What persuades people that these recognized works of art and literature must necessarily have an inspiration beyond the imagination of their creators? “There must be something,” Anne Brontë insists, squeezing the sweaty hand of the sister she knows is dying. Maybe it’s jealousy – in this fictionalized take on the sisters’ lives, she’s not yet an author herself – but instead it seems like she just can’t accept that Wuthering Heights was born. from the mind of someone who has never experienced romantic love. It rather belittles Emily’s talent – and yet, like that is fiction, it could equally well be read as a commentary on Anne’s needs and imagination, or on Charlotte’s efforts to redefine Emily’s life after her death.
Either way, there’s no denying that writer/director Frances O’Connor captured something of the vital spirit found in Emily’s surviving writing, and often attested to by the few people who knew her. Given her predilection for fantasy and reimagining herself, one suspects she would have sympathized with the outcome. Emma Mackey, best known for her work in the television series Sex Education, evokes a remarkable resemblance to Emily as she was painted by her brother Branwell, with that striking gaze that spoke of her unease in the world. She’s also a bigger head than the actors playing her sisters, which immediately makes her awkward, too easily the object of stares and whispers, too little able to achieve that much-desired intimacy. In a world where women were often locked up, it was Emily’s misfortune to be pushed and prodded out when she didn’t want to – except on the moors, which are captured here in their stark beauty, if not in all their savagery.
As you might have guessed, this film revolves around a romance between Emily and an uncomfortable object of desire – William, a preacher from the softer country of the south, not used to such harsh land and not from the all ready for her. Charged by his father to teach him French, he first appears as one more force destined to constrain his will, shape his mind and limit the time spent wandering or dreaming. Perhaps drawing inspiration from the Brontës’ collection of books, O’Connor portrays Branwell, barely a year his senior, as his closest confidant and also as a committed romantic, rebelling against the strict order he saw all around him through drink, drugs, lust. and imitative poetry. Emily’s mind is seen ignited by the iconoclastic ideas he presents to her, though she soon realizes he won’t. Armed with these, she searches everywhere for an adversary capable of standing up against her in the intellectual debate, and finds one in William.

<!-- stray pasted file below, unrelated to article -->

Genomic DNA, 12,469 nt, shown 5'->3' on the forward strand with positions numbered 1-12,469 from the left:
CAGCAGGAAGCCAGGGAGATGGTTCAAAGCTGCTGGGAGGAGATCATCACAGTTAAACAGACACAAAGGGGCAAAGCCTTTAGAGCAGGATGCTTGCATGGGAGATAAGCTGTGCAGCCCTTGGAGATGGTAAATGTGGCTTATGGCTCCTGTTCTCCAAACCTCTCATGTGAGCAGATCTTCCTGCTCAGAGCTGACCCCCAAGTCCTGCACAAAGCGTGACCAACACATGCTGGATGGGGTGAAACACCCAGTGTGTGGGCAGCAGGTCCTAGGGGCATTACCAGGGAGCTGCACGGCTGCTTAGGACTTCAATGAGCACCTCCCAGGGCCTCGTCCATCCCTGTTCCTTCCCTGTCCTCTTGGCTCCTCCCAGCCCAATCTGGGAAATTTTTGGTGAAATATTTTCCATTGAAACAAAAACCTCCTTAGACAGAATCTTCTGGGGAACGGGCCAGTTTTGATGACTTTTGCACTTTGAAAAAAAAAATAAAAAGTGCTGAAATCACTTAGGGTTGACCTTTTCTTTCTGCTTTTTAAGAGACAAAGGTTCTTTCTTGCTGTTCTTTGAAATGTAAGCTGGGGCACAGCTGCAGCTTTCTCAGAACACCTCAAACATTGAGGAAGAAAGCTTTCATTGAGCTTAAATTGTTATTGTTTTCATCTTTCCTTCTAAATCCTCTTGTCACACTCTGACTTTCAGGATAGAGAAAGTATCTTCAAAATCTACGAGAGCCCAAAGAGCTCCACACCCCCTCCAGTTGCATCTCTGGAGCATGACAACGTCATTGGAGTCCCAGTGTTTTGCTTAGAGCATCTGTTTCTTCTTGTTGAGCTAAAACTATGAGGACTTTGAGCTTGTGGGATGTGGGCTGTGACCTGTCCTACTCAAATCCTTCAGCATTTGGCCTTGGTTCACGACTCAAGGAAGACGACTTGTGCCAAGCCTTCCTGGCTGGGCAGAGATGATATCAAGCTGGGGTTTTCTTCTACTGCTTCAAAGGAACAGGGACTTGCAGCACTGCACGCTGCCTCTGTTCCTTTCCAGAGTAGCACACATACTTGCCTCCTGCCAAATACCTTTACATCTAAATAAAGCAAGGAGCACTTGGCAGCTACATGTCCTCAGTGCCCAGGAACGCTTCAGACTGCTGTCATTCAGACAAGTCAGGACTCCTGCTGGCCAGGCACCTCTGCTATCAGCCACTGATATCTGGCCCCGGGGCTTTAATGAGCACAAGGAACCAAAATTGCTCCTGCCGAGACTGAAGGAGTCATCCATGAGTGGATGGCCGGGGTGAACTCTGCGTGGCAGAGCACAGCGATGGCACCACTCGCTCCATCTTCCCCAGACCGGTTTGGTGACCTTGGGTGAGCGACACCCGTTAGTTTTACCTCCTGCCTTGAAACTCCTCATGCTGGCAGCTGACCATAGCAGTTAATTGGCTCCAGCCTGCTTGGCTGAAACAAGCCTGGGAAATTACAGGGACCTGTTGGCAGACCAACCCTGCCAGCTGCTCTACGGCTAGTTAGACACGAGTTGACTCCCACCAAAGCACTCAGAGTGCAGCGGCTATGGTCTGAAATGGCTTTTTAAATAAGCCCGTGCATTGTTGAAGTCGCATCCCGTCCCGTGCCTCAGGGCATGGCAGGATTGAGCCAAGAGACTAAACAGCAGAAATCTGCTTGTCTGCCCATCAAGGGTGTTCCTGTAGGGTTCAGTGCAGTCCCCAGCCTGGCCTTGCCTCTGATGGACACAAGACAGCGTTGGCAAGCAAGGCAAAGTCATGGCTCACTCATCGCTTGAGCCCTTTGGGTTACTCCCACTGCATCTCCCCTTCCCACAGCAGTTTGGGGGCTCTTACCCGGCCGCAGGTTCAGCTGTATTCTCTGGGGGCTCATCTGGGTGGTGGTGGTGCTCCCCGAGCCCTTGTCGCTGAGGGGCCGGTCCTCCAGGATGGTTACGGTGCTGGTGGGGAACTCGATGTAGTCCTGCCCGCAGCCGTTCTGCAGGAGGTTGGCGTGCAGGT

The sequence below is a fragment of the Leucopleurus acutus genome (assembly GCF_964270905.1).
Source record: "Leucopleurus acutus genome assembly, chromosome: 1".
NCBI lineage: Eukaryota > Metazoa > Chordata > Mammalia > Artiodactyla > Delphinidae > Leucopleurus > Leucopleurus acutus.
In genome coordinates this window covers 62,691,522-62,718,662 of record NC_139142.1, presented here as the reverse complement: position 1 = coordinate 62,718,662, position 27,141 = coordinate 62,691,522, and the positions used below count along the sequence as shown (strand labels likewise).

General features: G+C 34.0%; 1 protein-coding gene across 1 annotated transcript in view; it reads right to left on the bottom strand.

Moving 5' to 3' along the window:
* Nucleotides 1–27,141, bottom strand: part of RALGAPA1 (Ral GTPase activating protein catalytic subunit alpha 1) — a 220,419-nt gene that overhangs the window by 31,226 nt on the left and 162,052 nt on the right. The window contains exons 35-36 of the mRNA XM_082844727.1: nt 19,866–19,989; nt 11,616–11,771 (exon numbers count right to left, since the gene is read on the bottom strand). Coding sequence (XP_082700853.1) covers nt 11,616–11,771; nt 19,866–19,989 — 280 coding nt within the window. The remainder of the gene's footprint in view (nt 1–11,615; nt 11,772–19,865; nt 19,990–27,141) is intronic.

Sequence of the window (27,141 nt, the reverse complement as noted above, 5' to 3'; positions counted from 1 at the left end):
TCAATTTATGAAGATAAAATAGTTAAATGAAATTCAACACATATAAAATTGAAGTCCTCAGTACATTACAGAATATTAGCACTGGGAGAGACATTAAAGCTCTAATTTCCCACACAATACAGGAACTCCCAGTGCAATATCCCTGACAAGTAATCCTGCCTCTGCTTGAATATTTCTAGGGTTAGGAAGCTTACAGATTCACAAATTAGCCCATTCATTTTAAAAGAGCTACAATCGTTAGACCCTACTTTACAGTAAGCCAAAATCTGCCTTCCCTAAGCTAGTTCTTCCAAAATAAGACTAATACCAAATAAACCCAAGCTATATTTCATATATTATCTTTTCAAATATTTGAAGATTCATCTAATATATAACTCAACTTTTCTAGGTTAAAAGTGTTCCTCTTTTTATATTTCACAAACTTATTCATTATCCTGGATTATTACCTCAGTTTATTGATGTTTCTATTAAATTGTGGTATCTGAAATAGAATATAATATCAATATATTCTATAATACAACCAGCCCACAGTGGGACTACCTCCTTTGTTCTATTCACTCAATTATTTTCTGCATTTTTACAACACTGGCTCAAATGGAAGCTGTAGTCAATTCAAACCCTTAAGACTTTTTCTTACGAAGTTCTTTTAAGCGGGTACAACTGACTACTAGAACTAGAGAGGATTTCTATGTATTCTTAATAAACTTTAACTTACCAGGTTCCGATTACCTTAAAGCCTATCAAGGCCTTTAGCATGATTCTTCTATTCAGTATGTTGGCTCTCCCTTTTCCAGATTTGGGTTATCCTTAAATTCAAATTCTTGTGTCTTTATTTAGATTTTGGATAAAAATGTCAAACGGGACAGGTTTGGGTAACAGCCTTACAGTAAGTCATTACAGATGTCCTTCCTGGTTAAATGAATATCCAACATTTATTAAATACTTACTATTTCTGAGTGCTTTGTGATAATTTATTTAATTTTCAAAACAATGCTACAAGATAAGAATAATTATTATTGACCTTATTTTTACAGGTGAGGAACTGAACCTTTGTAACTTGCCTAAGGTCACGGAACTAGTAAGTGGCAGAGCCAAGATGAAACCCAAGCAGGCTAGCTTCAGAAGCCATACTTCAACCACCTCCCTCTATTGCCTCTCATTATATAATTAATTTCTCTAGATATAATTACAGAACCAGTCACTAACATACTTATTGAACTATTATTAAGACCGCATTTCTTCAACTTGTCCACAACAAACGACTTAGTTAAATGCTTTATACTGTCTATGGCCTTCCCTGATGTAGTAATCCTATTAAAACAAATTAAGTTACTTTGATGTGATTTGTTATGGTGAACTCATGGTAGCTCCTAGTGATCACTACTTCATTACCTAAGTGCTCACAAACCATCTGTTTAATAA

The attraction of the forbidden is a powerful thing. For some people, destructive love is even more so. This film is, as you’d expect, torn apart with references to Wuthering Heights, even if it’s Emily’s fists pounding helplessly against a closed door as she shivers and demands to come in who will stay with you. Again and again, she is face to the window, observing life from a distance. O’Connor, however, has the subtlety of changing his tone without diluting the passion of it all. The first real love scene is almost comical as the lovers have to spend an inordinate amount of time removing the layers of very formal, beautifully but thoughtlessly designed clothes. Elsewhere, brief glances are enough to convey a rising tide of passion – and guilt.
Like William, Oliver Jackson-Cohen, who bears a striking resemblance to the young Christopher Lee, testifies very well to the torture of a man of God carried away by words that a part of him recognizes as almost divine and that, therefore, he is obliged to perceive as a trap. He is a man who sees his own flaws too clearly even as he repeats them, trying to hide behind the privilege of his status and gender, things fragile in the face of Emily’s gritty realism and enchanted dream. . He’s a weak, selfish, flawed man like all of Emily’s characters would be, and much more interesting because of it. Although it’s easy to read her as strong in comparison, she is temperamental and, at times, seems to fall prey to her own changing moods, self-destructive when there is no one else around who can do the work for her. .
The screen adaptations of Wuthering Heights and Jane Eyre tended to portray the Yorkshire landscape with stunning vistas, positioning its emptiness as a landscape of possibility and freedom. O’Connor does this relatively little; for the most part we are in the valleys where the low stone houses huddle sheltered from the storms. Windows overlook grassy slopes, shortened horizons. The grass is thin; there’s dirt everywhere and endless drudgery to keep her at bay, which Emily is often busy with (as she was in life). This is not a country for tall poppies. In what could be Emily’s moment of triumph, the smallness of her father’s ambition brings everything down to his size. O’Connor doesn’t fall for the myth of a romantic place that breeds talent. Instead, she recognizes the pressure cooker effect of a tightly constrained world. Passion breaks out when there is only freedom of thought; and sometimes it falls on stony ground, and sometimes it lands on the page.
Whatever else she dreamed or did, Emily’s life was limited and short. With dazzling confidence and a vision all his own, O’Connor grants him moments of true freedom in the imagination.
Reviewed on: Nov 16, 2022